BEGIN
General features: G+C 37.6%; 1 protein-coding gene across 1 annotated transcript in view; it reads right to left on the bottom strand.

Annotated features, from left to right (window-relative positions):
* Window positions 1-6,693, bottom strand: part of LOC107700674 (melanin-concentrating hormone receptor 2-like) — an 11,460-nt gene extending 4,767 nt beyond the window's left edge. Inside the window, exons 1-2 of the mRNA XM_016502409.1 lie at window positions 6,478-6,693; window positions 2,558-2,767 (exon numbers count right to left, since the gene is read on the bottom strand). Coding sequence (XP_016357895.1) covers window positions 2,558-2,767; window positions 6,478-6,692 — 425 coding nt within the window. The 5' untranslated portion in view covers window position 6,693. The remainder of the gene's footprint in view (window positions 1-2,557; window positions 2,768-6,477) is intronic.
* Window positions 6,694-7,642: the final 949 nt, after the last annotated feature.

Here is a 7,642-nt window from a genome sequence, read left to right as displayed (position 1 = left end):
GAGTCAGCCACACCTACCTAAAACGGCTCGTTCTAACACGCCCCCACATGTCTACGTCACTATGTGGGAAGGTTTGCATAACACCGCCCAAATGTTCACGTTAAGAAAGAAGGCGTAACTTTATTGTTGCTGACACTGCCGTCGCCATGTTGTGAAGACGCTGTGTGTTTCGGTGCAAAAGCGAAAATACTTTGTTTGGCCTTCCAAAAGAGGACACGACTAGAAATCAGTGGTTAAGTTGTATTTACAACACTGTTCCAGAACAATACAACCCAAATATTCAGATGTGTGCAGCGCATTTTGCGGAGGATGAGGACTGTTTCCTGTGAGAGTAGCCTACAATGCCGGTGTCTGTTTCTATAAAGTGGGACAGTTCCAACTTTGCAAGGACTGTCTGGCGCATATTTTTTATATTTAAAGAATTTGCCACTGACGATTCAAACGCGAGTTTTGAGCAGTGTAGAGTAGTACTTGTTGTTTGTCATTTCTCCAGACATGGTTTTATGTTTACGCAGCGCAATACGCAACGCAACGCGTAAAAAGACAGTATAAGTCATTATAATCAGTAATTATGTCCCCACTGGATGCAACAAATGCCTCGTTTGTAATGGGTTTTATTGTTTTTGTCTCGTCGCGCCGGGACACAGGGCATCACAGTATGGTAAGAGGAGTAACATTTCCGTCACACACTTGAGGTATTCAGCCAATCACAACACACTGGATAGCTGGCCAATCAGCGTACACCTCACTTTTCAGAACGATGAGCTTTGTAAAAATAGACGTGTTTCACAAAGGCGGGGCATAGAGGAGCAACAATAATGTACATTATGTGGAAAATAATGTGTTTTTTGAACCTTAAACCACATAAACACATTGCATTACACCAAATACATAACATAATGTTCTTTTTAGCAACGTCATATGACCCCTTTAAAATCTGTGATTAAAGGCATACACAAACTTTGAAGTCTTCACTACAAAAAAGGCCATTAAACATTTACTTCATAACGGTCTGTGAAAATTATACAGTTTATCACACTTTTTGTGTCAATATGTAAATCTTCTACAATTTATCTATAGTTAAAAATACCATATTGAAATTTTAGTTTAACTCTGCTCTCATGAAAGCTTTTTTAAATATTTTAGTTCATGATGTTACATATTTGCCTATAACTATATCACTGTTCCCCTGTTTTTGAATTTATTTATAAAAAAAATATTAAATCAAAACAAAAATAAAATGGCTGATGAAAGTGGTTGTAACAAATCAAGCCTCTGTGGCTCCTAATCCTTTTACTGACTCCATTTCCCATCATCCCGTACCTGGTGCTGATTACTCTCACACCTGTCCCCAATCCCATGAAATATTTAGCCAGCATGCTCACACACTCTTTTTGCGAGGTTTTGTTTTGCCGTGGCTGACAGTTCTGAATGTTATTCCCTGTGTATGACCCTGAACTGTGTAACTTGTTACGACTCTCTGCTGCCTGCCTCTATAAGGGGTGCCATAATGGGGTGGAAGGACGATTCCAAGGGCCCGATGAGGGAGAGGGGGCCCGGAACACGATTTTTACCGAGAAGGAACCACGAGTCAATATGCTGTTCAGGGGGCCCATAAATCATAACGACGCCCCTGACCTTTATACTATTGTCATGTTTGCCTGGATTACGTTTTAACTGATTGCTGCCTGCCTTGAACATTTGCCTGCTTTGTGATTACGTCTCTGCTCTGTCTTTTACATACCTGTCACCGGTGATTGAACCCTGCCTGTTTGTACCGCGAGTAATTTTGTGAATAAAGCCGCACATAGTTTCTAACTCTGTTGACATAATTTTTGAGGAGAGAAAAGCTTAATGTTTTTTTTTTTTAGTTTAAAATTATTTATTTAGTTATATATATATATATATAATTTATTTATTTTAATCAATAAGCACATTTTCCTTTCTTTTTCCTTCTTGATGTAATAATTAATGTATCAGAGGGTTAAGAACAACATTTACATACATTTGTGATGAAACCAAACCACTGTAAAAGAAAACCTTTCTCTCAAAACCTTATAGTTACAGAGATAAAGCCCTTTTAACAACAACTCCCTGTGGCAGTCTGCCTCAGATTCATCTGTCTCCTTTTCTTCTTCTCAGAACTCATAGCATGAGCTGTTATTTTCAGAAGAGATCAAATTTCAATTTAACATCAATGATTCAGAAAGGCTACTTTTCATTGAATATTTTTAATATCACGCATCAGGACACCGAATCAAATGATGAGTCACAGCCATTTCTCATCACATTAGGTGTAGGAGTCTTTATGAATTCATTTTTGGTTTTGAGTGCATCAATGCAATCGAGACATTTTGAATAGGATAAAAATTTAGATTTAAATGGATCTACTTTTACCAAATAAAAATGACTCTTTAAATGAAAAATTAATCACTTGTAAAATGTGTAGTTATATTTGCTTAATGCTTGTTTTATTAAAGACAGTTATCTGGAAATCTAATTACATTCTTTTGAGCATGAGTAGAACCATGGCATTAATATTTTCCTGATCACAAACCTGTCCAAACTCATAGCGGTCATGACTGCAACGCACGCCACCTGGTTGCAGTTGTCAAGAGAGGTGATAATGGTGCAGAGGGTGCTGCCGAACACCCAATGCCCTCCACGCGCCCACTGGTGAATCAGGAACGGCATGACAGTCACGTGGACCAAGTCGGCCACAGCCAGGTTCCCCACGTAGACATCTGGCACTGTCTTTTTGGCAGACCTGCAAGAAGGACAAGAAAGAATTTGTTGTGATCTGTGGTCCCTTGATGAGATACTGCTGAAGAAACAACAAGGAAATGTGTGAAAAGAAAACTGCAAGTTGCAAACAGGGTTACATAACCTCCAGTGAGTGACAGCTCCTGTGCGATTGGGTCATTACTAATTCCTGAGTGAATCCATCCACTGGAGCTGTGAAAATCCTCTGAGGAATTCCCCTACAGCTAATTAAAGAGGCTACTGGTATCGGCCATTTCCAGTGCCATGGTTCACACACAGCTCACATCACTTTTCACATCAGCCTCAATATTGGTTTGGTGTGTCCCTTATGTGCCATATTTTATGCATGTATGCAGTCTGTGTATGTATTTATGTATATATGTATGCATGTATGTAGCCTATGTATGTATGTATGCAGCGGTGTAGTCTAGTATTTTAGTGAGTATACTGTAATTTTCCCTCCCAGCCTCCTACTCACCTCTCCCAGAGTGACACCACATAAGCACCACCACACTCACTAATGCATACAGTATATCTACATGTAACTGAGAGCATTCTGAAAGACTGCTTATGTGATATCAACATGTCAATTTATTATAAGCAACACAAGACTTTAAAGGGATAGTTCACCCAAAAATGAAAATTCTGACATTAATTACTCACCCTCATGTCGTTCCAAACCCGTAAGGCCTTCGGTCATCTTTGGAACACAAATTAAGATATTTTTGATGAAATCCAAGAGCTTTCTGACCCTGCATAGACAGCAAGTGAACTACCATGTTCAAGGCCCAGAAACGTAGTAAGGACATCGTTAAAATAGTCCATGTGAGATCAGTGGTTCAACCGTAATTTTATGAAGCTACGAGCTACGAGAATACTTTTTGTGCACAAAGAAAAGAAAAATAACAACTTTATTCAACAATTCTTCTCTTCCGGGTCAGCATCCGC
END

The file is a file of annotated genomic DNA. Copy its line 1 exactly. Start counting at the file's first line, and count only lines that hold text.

General features: G+C 37.6%; 1 protein-coding gene across 1 annotated transcript in view; it reads right to left on the bottom strand.